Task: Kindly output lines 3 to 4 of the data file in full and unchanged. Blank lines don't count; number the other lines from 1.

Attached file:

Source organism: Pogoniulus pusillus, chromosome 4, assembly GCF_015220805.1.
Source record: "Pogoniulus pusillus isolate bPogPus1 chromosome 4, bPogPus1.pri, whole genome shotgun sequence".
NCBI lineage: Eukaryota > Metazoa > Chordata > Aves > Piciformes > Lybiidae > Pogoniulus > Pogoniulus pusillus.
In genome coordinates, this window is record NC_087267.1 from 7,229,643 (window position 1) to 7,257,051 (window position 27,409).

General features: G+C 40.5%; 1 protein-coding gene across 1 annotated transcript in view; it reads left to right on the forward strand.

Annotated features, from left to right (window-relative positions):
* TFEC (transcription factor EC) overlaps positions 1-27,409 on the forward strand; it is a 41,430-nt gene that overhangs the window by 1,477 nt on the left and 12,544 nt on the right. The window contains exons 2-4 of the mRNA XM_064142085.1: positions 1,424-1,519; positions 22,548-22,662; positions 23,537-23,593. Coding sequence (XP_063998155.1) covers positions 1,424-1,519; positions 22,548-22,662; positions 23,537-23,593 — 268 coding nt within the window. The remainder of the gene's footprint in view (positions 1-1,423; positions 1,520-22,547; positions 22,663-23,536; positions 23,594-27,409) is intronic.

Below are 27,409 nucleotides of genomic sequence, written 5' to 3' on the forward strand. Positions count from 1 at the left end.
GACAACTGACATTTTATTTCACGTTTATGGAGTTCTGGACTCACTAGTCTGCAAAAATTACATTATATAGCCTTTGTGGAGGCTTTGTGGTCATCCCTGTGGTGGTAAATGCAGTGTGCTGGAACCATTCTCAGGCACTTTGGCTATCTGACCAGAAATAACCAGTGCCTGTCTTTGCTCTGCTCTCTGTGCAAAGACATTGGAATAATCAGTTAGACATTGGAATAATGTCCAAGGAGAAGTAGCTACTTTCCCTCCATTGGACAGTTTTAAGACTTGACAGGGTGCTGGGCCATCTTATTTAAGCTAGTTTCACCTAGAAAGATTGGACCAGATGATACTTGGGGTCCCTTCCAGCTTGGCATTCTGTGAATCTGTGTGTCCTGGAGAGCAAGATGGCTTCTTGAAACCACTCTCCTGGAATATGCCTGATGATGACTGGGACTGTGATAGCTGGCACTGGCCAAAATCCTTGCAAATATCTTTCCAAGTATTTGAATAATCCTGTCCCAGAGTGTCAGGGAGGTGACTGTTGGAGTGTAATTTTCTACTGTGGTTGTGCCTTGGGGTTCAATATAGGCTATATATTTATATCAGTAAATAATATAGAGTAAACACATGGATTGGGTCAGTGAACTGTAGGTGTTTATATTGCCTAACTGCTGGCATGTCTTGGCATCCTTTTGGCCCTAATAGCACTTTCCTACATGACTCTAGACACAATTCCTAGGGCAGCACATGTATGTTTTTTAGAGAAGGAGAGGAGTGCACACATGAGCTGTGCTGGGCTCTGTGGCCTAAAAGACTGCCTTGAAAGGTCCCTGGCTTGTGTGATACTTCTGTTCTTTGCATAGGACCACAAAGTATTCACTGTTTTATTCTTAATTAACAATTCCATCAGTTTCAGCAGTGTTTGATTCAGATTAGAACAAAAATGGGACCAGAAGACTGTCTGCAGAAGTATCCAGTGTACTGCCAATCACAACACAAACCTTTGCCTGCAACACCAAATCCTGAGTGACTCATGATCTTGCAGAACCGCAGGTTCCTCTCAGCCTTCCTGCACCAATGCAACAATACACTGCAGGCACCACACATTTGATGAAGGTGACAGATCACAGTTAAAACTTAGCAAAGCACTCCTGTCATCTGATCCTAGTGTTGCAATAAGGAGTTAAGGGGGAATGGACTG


NCBI lineage: Eukaryota > Metazoa > Chordata > Aves > Piciformes > Lybiidae > Pogoniulus > Pogoniulus pusillus.
In genome coordinates, this window is record NC_087267.1 from 7,229,643 (window position 1) to 7,257,051 (window position 27,409).